Although there are no rhinos in the park, there are healthy populations of wild dog, leopard, lion, cheetah, buffalo, hyena, black-backed jackal, bat-eared foxes, giraffe and elephant. Vast herds of buffalo, as well as cheetahs can be found on the plains, while the leopards reside in the more dense, shadows of the woodlands. On the shores of the Great Ruaha River you will encounter countless crocodiles and hippos. Large herds of elephants can be seen especially during the dry season when they gather around the dry riverbeds digging for water with their trunks and front feet. A staggering 10,000+ pachyderms frequent this area.
The park has an abundance of bird species, with 574 species of birds recorded in this area. The great cross-section of vegetation and altitude contribute to this. Interesting species include the eponymous Ruaha red-billed hornbill and the Ruaha Chat where it was first observed in Ruaha and named accordingly. During the rainy season between February and April migrant bird species from Europe, Asia and Madagascar arrive in the Ruaha.
Ruaha also has beautiful landscapes dotted with acacias, baobabs and over 1,650 plant species.
Which time of the year is best to visit the Ruaha National Park?
The best time to visit the Ruaha National Park is during the dry season from June to October. This coincides with the main safari season in East Africa. It is also relatively cooler during this time compared to the hotter months between December and March. With the bush less dense and grasslands receding, this time of the year it is excellent for spotting game, game viewing and photographing wildlife is much easier.
In the Ruaha National Park during this time of the year most rivers, except the Ruaha river, will be dry. A game drive along the Ruaha river bank results in rewarding sightings. In the dry Jongomero river bed in front of the camp the ellies can be seen drilling water from deep under the ground, using their trunks as nifty tools to get the job done. They know all about the fresh underground water reserves which can be found here. Other animals follow them and swoop in afterwards for a refreshing drink.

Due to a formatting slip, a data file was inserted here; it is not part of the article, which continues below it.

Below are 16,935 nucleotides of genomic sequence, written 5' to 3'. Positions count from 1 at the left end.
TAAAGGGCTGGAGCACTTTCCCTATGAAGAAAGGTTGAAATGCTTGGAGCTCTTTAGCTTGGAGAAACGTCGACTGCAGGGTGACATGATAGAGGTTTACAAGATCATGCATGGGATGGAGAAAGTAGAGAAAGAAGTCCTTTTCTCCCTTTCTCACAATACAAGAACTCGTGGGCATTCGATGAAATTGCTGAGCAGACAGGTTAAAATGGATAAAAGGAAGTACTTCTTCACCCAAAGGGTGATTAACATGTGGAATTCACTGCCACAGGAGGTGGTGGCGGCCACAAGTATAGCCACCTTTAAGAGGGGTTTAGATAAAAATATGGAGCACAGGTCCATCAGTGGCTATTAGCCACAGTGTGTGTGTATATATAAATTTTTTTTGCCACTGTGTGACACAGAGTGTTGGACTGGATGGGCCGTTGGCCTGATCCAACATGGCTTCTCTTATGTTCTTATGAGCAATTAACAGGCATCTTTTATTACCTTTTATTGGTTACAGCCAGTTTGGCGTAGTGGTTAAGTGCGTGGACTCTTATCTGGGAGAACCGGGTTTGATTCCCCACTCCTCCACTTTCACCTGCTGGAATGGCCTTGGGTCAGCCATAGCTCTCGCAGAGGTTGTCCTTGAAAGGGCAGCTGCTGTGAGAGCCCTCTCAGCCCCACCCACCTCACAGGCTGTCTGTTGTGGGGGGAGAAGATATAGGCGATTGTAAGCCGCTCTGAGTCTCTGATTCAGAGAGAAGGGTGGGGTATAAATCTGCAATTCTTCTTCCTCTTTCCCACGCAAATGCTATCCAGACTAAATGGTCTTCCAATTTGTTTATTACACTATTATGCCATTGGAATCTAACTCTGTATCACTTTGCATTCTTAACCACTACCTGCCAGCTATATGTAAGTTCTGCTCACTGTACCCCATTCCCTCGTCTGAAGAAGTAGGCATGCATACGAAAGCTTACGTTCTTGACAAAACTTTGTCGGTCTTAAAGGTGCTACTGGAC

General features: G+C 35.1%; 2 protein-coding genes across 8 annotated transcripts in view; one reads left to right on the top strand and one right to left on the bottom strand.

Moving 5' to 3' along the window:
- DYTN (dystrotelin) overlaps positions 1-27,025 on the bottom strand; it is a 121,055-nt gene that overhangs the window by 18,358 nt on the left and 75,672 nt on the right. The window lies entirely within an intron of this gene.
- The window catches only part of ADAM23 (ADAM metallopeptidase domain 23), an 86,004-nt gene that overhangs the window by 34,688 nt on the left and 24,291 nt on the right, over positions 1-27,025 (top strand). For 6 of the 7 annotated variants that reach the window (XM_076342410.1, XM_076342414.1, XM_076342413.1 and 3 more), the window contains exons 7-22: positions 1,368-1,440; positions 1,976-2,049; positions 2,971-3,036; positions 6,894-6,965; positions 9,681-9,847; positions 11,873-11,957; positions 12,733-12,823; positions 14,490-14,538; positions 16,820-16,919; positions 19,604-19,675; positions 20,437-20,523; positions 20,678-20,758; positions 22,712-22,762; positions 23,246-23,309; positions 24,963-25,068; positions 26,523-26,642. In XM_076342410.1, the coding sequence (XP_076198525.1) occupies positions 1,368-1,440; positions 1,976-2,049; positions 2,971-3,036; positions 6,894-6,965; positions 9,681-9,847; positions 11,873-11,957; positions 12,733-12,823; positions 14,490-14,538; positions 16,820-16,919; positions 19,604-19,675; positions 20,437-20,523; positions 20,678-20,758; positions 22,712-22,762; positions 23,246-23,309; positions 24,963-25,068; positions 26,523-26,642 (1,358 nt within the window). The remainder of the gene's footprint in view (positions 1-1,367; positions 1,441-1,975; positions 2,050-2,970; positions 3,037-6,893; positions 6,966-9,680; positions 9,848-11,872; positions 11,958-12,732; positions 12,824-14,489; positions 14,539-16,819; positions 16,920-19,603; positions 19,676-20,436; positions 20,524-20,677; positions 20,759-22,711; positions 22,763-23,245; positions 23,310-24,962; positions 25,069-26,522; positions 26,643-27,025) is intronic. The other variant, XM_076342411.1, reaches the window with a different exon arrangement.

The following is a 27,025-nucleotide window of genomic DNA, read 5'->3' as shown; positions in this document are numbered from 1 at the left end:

June is also the breeding season for the greater kudu so you will see lots of males with their elegant twisted horns.
During November and December Ruaha usually enjoys its first rains after a long dry season. This signals the start of what is called the ‘short rains’. A few weeks after the first rains have fallen, the landscape dramatically changes. Depending on how much rain is received, new grasses, leaves and flowers may appear, painting the landscape in colour. This is also the time when we welcome nursery herds with hundreds of adorable, newborn skinny-limbed Impala calves. The Impala ewes are biologically programmed, they know the short rains are on the way. This leads to ample grazing which makes nursing and raising their calves easier. The predators know this too. With an abundance of calves, they eagerly await opportunistic meals.
Game is still plentiful, even though their movements will change as they tend to move further away from the rivers as more noticeable, small pools or pans of water form deeper in the bush. The ‘green season’ marks a typical dry spell during January and February before the long rains start again, in March. At this time of the year the vegetation is green though the grasses are still receded allowing for good game viewing conditions. Short bursts of afternoon showers may be experienced during this time. Big herds of elephants can be found roaming the area, while it is also a great time for avid birders to visit Ruaha with a variety of migrant bird species arriving. Landscape photographers will also enjoy visiting during this time as wildflowers make their appearance and the landscape becomes lush and green.
Most camps in Ruaha will close for the duration of the long rainy season from mid-March to end May. The roads get muddy and difficult to navigate during the presence of rain and accessibility is often limited. From the first of June onwards camps reopen for the main ‘safari season’. During this time the rivers are in full flow and the bush will be green and lush.